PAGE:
They can search anywhere they have reason to believe the parolee has access to. If there is the remotest belief that the parolee has access to a room, that could justify a search of the room.
People who live with probationers/parolees cannot "reasonably expect privacy" in shared areas of the residence. (Pleasant (2004) 123 Cal.App.4th 194, 197.) Thus, an objection of the cotenant (roommate, spouse, etc.) cannot prevent you from conducting a search of the shared areas. However, you cannot search areas that are occupied or controlled exclusively by the cotenant. You must limit your search to those areas exclusively occupied by the probationer/parolee or those areas that are jointly occupied by the probationer/parolee and the cotenant.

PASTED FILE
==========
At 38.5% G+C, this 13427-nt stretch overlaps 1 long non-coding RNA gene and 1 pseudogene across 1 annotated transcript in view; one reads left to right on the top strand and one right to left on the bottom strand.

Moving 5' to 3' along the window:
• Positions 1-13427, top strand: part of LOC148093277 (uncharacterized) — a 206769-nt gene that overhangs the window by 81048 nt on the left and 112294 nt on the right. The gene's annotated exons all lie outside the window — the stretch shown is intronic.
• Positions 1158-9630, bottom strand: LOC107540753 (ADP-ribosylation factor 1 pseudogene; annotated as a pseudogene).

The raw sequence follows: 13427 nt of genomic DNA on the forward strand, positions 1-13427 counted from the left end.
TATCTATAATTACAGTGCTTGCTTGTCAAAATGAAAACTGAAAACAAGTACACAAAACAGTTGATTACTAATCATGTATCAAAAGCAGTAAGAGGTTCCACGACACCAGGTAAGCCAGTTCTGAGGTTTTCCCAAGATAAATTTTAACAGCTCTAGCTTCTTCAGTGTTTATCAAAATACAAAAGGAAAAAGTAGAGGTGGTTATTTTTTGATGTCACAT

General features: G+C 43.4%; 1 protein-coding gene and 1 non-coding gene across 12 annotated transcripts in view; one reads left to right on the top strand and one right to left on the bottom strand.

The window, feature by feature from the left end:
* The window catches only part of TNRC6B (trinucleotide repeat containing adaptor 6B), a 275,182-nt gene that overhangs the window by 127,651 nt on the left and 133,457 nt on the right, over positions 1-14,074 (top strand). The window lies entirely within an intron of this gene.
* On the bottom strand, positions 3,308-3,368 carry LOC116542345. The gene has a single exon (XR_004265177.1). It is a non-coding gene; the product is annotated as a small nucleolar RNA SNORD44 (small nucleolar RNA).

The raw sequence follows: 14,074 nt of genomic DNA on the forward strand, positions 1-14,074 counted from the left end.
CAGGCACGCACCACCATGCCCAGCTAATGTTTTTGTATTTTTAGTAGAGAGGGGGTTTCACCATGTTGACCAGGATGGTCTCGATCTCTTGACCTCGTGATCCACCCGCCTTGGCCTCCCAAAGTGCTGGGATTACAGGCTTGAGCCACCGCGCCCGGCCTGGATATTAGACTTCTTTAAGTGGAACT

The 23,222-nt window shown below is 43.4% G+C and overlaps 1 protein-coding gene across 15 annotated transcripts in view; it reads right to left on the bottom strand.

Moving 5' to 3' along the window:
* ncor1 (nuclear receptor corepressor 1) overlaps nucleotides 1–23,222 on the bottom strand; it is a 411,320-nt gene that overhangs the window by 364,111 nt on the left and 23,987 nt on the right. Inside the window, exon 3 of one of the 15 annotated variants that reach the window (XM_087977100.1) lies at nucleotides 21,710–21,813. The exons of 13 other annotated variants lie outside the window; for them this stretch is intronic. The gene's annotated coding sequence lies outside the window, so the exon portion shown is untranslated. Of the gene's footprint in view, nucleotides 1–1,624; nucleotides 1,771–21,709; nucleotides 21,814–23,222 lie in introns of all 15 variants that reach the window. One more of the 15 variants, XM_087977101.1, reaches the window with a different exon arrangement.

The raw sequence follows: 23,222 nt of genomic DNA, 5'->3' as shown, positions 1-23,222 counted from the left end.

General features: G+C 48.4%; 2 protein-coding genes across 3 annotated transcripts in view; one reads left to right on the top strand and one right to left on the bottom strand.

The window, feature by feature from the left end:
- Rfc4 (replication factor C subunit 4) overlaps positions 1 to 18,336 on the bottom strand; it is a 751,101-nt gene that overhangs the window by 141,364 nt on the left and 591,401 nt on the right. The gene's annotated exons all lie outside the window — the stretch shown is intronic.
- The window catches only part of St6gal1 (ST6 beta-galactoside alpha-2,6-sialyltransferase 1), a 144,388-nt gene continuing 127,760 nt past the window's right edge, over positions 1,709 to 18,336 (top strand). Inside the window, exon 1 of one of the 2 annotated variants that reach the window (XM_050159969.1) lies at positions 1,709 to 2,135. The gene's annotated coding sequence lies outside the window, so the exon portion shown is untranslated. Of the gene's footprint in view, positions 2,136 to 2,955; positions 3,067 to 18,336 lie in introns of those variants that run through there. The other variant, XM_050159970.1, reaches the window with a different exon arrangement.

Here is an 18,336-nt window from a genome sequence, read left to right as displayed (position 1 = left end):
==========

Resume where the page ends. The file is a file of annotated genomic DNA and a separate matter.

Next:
As for a specific item, you need some basis for thinking it belongs to or is under the control of the probationer/parolee in order to search it. This basis may be supplied by the surrounding circumstances. (Britton (1984) 156 Cal.App.3d 689, 700-703; Baker (2008) 164 Cal.App.4th 1152, 1159.)
If they find contraband not belonging to the parolee, the person owning it or whose property was searched can seek to have it excluded at his or her trial.
The long and short of it is that if you choose to live with a parolee, you run the risk of being searched.